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High-Rise - Penthouse Level Filmmaking

Matthew Parkinson | 1 May 2016 16:00
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Directed by Ben Wheatley. Produced by Jeremy Thomas. Written by Amy Jump. Release date: April 28, 2016.

Filmmakers have been trying to get an adaptation of J.G. Ballard's novel High-Rise made for over 30 years. One's finally been created, courtesy of director Ben Wheatley and screenwriter Amy Jump. The film, a savage project that depicts what happens when all classes of society find themselves living together, comes across as something that is as meaningful now as Ballard's novel was in 1975 - maybe even more relevant. Society hasn't exactly fixed all of its problems since then, after all.

The idea here is that there's a large apartment building that has been designed to house all classes of people and provide most of the amenities that a person would need - to the point that leaving the building isn't a necessity. Our lead is Dr. Robert Laing (Tom Hiddleston), who has the nice suits and money to blend in with the wealthy, but the type of attitude that makes him more likely to fit in with the lower class. As such, he acts as the audience's liaison between the two groups - and the middle-class, where he technically falls.

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The building was designed by Anthony Royal (Jeremy Irons), who lives in the penthouse and whose last name isn't at all subtle - neither is the film. Initially, the building seems like a good idea. On paper, it is. But the cracks are almost immediately apparent. Garbage chutes begin to back up. Short power failures are present. And some of the parties get out of control. But those become nothing when compared to the utter chaos that ensues in the film's second half, which is shown briefly in the first scene before flashing back to the three months prior that led to events that wouldn't be out of place in a post-apocalyptic movie. Three months!

High-Rise wants to showcase to us how quickly society breaks down, and take a gander at precisely why. Mostly, it sees people on all sides discontent with the current situation, so they break the rules to better their situations - only causing the other side(s) to retaliate with even stronger fervor. Add in wild parties and characters who are a little on the crazy side, and you can see exactly how this societal microcosm could come crashing down.

High-Rise is a fascinating, thrilling, and darkly humorous piece of filmmaking.

Those characters are played by some pretty accomplished actors, too, which makes them and their actions even more enjoyable to watch. I've already made note of Tom Hiddleston and Jeremy Irons, but we also get the likes of Sienna Miller, Luke Evans, Elisabeth Moss, James Purefoy, Sienna Guillory, and Keeley Hawes in supporting roles, all of whom get more than a couple of fun/depraved/insane moments. Have you previous seen a Renaissance-style costume party set to ABBA? Well, if you watch High-Rise, you will.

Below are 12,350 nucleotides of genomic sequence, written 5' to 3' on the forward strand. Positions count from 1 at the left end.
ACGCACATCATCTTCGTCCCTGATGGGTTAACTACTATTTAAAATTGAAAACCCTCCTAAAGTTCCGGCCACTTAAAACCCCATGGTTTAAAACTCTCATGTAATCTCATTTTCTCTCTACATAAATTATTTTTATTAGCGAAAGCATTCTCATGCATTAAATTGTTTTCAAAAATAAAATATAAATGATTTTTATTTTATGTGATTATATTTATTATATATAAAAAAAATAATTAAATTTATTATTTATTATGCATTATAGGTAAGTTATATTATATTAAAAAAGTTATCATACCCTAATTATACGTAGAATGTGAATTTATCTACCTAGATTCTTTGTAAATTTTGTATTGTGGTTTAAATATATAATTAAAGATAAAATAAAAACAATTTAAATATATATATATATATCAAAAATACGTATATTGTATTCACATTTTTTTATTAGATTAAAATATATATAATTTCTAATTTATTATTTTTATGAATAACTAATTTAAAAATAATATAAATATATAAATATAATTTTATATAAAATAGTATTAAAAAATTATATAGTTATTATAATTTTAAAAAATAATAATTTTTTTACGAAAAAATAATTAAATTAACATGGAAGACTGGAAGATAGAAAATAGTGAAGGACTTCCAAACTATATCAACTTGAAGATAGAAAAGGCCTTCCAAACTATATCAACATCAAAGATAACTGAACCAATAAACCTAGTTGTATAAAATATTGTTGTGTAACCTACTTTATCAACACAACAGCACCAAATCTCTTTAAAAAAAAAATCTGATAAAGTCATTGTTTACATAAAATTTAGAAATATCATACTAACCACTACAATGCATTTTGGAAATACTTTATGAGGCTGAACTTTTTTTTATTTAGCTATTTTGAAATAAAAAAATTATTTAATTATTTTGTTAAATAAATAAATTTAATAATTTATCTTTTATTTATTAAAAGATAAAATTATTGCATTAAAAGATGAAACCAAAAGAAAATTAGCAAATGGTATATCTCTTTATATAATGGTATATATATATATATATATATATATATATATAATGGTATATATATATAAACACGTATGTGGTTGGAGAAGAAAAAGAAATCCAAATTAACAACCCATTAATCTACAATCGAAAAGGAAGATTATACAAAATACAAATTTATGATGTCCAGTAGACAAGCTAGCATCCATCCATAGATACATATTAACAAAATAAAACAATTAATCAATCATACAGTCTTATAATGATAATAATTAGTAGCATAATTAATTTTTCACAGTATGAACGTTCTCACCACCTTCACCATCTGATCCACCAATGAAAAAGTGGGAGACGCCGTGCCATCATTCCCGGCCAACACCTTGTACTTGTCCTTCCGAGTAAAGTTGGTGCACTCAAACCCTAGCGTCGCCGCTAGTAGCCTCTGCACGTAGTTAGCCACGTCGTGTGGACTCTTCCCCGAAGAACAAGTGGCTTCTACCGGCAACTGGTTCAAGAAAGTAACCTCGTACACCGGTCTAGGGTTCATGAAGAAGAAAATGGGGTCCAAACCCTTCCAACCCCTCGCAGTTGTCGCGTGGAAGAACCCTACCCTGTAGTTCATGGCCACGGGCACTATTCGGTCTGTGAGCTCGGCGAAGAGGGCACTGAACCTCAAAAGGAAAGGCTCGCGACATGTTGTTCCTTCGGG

From a pure filmmaking perspective, High-Rise has a lot going for it. It is a Ben Wheatley film, after all, and he's a director who exudes quality. From little background details, stylish cinematography, a couple of interesting editing choices, and a wonderful soundtrack selection, High-Rise has always got a couple of things to look out for. Add in strong acting and the aforementioned social commentary, and you've got a film that is always on-point.

If High-Rise does have a problem, it's a lack of characters who are in any way relatable. It comes down to why you're watching the movie, and if you can change that. If you're here to watch likable, relatable, and deep characters, then you're not going to like this film. They're here to represent various facets of society, and to showcase a hypothetical, but metaphorical, situation. They fulfill that purpose perfectly, but it makes High-Rise different from most movies. To some audience members, that means it'll be inaccessible.

As a biting form of social commentary that's even more relevant now than it was when the novel was written in 1975, High-Rise is a fascinating, thrilling, and darkly humorous piece of filmmaking. It's stylish, angry, and very entertaining. It's always got multiple elements working, it's got a fascinating cast of characters portrayed by excellent actors, and it's purposeful - even if it's not particularly subtle about it. Then again, neither was J.G. Ballard's novel. High-Rise deserves the penthouse suite.

Bottom Line: High-Rise is the type of angry, biting social commentary we need in the movies every now and then.

Recommendation: See High-Rise. No ifs, ands, or buts.

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